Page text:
UNITA troops have high morale as a result of their recent gains. They have not lost any decisive battle and gained precious combat experience with their newly acquired armor, in the last five months.

UNITA announced that its Front Commanders were called to HQ for a leadership meeting to "assess the last five months of resistance". The communique released after the meeting indicated that there was a "need to create and develop strong Armed Forces....whose quartering and disarmament is totally excluded". The commanders manifested "optimism and confidence in the future in view of the strategy adopted at this meeting..."

An annex to the UNITA communique, stated that during the last five months, nine government regiments were put out of combat, 90 armored personnel carriers (BMP-1 and 2); 21 tanks T-55 and T62, were captured. 159 military trucks destroyed and 11 Mig-23 shot down. The list is long and, however one looks at it, represents serious losses for the Angolan Armed Forces (FAA) and a big dent in its capabilities.

This is the first meeting of its kind since the resumption of the war by the government in December last year. The fact that such a meeting could be called in Bailundo, is an indication of UNITA’s confidence in its strategic advantage. The communique gave no details of decisions taken or the general strategy UNITA plans to pursue. However, given the persistent rejection of talks by the Luanda government, and its prevailing threat to launch an offensive, UNITA may be getting ready to take preemptive action.

In the last five months, the Luanda government was by far, UNITA’s main source of fuel and lethal equipment. This, in addition to the failed conscription, explains why the government is having difficulties starting the offensive on time.

The three Russians captured after their Antonov-26 was downed by UNITA, are reported in good conditions. Russia faces the dilemma of respecting the UN sanctions - prohibiting contacts with the leadership of UNITA - and seeking the return of its nationals. So far, it seems, Russia has opted for using the UN Security Council statements to send messages to UNITA leadership.

The humanitarian crisis

The UN Security Council has issued yet another statement on May 27 calling on the government and UNITA to cooperate with relief organizations and allow them free passage. However, since the tragic death of Maitre A. B. Beye, contacts between the UN and the UNITA leadership have ceased. Despite UNITA’s open-door policy, the Luanda government used the UN sanctions to deny anyone access to UNITA leadership including the UN itself. Given the difficult and complex military situation on the ground, relief operation can not be conducted successfully without some form of coordination with the leadership of UNITA in Bailundo.

The UN may need to revisit the sanctions text. It made exceptions for "humanitarian reasons" therefore, if the concern with the suffering of the Angolan people is not "hypocritical", there is no reason why a serious relieve program can not be presented and discussed with all the parties and put into operation. Dancing to the Luanda government’s tune will not bring relief to anybody as Mr Jean-Charles Day, the World Food Program (WFP) representative, found out in Malange. The WFP has been sending food regularly, trusting government controlled institutions to distribute it. In his own words " as far as I am concerned, the food is not arriving". He hinted that supplies may have been diverted away from the needy. We can all guess who the food ended up feeding...

In Menongue, Huambo, Kuito and Malange, to cite a few examples, the government is deliberately concentrating civilians in urban centers away from their farms, compounding the humanitarian tragedy. To prevent a humanitarian catastrophe, the government must be pressured to not hold hostage all those who want to leave these urban hells. By going back to secure rural areas, they can work on their farms and the population leaving on handouts could be substantially reduced.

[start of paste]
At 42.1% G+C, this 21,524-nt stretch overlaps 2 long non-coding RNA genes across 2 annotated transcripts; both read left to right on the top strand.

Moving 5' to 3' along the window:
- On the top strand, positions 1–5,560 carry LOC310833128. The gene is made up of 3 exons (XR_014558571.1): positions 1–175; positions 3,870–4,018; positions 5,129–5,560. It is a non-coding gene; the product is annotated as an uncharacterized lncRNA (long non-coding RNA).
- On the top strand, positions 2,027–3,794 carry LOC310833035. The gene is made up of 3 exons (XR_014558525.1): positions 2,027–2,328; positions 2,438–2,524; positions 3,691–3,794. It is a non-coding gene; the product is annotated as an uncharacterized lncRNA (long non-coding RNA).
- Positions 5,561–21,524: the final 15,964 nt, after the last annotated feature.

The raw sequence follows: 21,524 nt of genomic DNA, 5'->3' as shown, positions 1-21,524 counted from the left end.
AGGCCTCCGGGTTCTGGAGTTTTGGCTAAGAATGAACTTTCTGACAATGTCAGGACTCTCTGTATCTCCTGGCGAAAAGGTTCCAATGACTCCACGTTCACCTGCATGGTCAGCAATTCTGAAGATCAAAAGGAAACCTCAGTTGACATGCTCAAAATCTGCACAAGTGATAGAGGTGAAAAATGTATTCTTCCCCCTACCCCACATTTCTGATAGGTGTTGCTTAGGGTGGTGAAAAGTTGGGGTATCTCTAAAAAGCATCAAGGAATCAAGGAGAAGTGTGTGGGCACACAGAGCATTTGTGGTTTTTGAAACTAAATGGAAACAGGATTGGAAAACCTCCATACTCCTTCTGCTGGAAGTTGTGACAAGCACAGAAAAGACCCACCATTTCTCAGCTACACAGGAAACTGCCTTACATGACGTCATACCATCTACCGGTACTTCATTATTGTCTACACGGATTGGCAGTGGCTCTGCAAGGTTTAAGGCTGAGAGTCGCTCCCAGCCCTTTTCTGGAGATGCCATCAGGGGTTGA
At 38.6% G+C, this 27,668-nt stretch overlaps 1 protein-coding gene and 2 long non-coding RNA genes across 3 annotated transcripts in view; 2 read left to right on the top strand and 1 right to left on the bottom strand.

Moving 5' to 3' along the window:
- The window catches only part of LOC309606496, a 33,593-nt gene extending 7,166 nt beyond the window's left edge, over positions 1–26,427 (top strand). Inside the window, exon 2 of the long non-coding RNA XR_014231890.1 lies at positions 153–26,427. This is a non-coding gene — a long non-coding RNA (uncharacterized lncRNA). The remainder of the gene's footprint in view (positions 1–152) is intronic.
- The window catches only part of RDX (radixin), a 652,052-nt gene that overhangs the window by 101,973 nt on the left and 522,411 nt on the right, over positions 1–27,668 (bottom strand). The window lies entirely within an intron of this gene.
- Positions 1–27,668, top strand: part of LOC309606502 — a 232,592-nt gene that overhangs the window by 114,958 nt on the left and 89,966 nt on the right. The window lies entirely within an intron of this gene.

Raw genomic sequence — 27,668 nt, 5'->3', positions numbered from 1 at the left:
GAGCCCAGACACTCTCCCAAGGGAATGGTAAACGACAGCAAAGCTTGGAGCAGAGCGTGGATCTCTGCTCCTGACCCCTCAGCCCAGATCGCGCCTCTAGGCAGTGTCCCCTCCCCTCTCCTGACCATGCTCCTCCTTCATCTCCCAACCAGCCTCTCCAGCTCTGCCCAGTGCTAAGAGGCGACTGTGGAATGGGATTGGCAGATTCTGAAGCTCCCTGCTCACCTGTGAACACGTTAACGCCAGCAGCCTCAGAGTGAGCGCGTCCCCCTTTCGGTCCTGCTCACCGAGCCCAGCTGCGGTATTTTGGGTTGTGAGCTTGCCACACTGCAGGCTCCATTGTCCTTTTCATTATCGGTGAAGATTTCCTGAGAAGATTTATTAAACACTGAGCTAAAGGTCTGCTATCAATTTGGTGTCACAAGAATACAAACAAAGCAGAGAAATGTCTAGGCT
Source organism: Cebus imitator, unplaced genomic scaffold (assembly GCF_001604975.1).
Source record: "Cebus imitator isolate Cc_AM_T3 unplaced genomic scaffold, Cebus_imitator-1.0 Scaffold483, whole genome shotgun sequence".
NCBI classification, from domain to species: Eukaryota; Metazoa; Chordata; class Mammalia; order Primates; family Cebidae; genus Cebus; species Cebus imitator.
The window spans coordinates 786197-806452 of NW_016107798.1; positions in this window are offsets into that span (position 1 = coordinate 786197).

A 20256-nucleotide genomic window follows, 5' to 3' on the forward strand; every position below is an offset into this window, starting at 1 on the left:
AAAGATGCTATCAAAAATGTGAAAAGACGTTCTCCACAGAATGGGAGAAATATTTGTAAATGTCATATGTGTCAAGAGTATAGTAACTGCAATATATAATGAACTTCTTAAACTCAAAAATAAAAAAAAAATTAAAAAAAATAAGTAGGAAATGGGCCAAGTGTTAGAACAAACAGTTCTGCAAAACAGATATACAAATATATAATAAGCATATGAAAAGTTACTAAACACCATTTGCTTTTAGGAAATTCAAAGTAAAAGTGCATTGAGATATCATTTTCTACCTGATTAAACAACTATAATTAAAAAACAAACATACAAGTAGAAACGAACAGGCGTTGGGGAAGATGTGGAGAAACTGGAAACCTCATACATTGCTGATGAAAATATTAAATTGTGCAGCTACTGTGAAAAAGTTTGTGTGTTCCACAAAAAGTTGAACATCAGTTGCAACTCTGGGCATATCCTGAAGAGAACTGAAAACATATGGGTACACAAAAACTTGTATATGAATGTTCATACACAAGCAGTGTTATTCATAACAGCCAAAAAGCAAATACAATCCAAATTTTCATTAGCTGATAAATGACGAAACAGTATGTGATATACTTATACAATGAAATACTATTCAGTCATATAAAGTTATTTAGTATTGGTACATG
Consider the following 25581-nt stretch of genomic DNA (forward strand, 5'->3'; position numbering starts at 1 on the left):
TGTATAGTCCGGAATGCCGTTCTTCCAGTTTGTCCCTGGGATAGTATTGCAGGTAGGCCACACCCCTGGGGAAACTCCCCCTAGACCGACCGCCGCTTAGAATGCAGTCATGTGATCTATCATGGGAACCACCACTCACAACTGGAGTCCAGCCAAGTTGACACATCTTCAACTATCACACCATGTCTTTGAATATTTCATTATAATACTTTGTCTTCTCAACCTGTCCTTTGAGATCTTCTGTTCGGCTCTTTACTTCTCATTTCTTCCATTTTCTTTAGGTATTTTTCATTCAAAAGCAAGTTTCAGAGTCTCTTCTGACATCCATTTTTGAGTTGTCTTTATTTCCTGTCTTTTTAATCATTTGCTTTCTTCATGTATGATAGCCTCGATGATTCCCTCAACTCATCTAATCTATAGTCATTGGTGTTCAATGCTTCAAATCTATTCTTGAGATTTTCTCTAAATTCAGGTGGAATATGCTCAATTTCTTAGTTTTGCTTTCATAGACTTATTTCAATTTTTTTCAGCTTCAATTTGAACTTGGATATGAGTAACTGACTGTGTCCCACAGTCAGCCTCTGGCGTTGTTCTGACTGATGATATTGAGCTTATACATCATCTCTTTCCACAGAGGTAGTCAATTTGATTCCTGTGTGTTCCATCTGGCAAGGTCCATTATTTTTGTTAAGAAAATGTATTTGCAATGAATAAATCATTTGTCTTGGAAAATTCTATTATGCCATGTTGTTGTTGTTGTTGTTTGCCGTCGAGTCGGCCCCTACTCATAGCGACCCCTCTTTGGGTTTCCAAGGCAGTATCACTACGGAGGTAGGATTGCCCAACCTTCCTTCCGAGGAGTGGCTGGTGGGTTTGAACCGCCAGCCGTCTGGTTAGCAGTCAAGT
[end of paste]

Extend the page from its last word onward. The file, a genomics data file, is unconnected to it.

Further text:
Other UN actions...

The UN Security Council has also approved an investigative mission to Southern Africa led by Ambassador Robert Fowler, Canadian Ambassador to the UN and president of the Angola UN Sanctions Committee. His mission was to find out why the sanctions were not working. While in Lusaka, Zambia, the Ambassador seems to have discovered that "allegations of Zambia gun-running to UNITA, were nothing but rumors..." He visited the whole region and his report is awaited with much anticipation. One wanders if he read the Luanda newspapers for tips.

If this mission is the totality of the UN intervention "to bring peace to Angola", the Security Council would do better admitting its failure to "mediate" in Angola and move on. Finding out how UNITA got its equipment may satisfy curiosities but will not revert the situation. To use a favorite saying of a US president "We don’t mistrust each other because we are armed, we are armed because we mistrust each other". If the causes of the conflict are not addressed , people will find ways to get the means to defend themeselves.

It is time to rethink the whole approach to the Angola conflict. Sanctions encouraged the Luanda government to spend time, money and energy in the destruction of UNITA and its leadership. In turn UNITA spent its money and energy preparing for what it saw as an inevitable onslaught. The UN moved closer and closer to the government, abandoning any pretense of mediating in a non-partisan manner, and Angola slipped into a tunnel of madness.

Angola will not be closer to peace because the UN discovered how weapons got there. It will move closer to peace if the government drops this unrealizable goal of making "the last war for peace." Negotiating with compatriots as equals to find solutions that bring economic and political balance to the country’s social and cultural diversity is a sign of greatness and not weakness. UNITA has repeatedly expressed its openness to dialogue as the only way of finding lasting solutions. The President of the Republic, José Eduardo dos Santos should be the number one promoter of a national dialogue. He needs to be nudged in this direction. Until then, I ‘m afraid, madness will prevail in Angola.